You might not expect to find native long-tailed bats at the end of a dead-end road, deep in Auckland's bush-clad west. But if you live near the Waitākere Ranges, one of New Zealand's rarest creatures is living in your backyard.
For four nights over the last week, a team of bat experts and volunteers has been camping out in the bush, trying to catch and track some native long-tailed bats to find out more about where they're going.
Because of the rāhui over the Waitākere Ranges area the research team has special permission from the local iwi, Te Kawerau ā Maki, to carry out their work in the bats' habitat: the kauri forests.
The two-year project, which is still in its early stages, is all about getting a better idea of where the bats are feeding, breeding and sleeping, how far they're travelling, and how they might respond to threats like urban expansion and kauri dieback disease.
Bat researcher Ben Paris said no one really knows just how many long-tailed bats are living in the area, and the last time any research was conducted was a decade ago.
"We've had bats pop up in suburban Swanson and Henderson, so we know that they are travelling quite long distances out from the Waitākere Ranges," Mr Paris said.
"That's part of the tracking, we want to make sure we know where they're going and what sort of routes they're using."
But to do that, they need to catch some bats and attach radio transmitters - which is not an easy task.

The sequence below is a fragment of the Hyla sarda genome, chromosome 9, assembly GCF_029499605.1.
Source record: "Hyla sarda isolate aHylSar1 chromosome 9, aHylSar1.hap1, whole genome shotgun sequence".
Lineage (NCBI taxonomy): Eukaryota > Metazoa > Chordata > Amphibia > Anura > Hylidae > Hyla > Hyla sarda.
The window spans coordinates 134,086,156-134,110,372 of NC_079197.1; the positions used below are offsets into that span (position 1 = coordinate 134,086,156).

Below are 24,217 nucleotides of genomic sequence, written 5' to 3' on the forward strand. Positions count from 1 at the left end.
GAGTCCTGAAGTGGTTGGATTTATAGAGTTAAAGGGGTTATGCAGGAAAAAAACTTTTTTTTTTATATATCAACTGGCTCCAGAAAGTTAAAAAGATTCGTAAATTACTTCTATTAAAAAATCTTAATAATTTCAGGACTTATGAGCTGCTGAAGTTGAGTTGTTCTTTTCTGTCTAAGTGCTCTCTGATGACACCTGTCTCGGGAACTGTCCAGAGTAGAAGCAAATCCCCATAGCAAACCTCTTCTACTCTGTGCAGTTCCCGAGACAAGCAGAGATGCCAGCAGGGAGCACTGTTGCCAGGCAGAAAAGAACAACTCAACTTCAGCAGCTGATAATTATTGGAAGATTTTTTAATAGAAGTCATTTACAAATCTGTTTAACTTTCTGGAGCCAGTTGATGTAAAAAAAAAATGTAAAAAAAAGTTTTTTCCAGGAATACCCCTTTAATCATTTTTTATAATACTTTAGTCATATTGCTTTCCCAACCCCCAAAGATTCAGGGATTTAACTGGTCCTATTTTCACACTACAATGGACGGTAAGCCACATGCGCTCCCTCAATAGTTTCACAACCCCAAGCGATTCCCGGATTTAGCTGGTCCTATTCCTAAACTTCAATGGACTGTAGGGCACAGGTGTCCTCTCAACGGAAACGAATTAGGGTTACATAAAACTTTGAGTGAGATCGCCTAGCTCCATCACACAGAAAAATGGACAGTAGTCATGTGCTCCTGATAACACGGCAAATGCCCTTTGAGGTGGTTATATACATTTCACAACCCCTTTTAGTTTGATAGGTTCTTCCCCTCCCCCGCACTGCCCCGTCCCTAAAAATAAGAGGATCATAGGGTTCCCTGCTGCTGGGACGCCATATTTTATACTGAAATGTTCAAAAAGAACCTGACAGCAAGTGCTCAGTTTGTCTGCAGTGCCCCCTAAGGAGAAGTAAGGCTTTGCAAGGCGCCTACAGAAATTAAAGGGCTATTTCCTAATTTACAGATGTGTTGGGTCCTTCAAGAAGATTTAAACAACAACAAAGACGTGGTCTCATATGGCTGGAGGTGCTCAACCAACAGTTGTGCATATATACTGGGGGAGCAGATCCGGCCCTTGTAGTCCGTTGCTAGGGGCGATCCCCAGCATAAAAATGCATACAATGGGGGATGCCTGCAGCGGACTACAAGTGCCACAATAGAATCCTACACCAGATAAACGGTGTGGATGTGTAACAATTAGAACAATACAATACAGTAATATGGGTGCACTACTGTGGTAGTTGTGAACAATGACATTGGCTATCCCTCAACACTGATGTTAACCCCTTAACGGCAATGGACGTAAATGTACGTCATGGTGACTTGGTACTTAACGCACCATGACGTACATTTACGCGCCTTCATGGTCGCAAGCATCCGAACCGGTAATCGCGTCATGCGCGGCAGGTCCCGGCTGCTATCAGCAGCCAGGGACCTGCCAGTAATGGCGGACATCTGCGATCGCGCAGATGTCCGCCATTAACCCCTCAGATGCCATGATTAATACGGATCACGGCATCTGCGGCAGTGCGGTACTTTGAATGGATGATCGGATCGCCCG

Because bats are social creatures, pretend bat calls are played as a lure.
The so-called harp traps are set up in places where the experts think the bats could be hanging out.
Two layers of fishing line are suspended from a large metal frame, with a large, canvas catching bag below it. The fishing line is too fine for the bats' echolocation to see.
"They'll probably dodge through the first set but hopefully not the second, and then they'll just fall gently into the catching bag at the bottom," Mr Paris said.
The people watching the traps then settle in to listen to their bat detectors and wait for a bat to be caught.
In the first three days of trapping and tracking, they had caught just one bat, Mr Paris said, but on Monday night, the team did not have to wait long.
It was just before 8.30pm when the shout went up that a bat had been caught.
Ian Davidson Watts, who has been researching bats in New Zealand and the UK for years, had the honour of getting the bat out of the trap.
The one-year-old female was measured and weighed and a tracker was attached to her with glue that will fall off after a couple of weeks.
Because the bats are no bigger than a man's thumb, the trackers have to be very small and therefore have just a small battery inside them - which doesn't last long.
After the bat had been released, Mr Paris went back to check the other traps and discovered another bat had been caught.
"Second bat of the night is awesome, this site was a bit hit and miss, we didn't really know what was going to be happening, but two bats from the same site in such a short period of time - totally exciting," he said.
The second bat was also a juvenile male.
"That shows that both sexes are here, so they could be breeding around now."
The bat researchers are hoping to be back in November, for another round of trapping and tracking.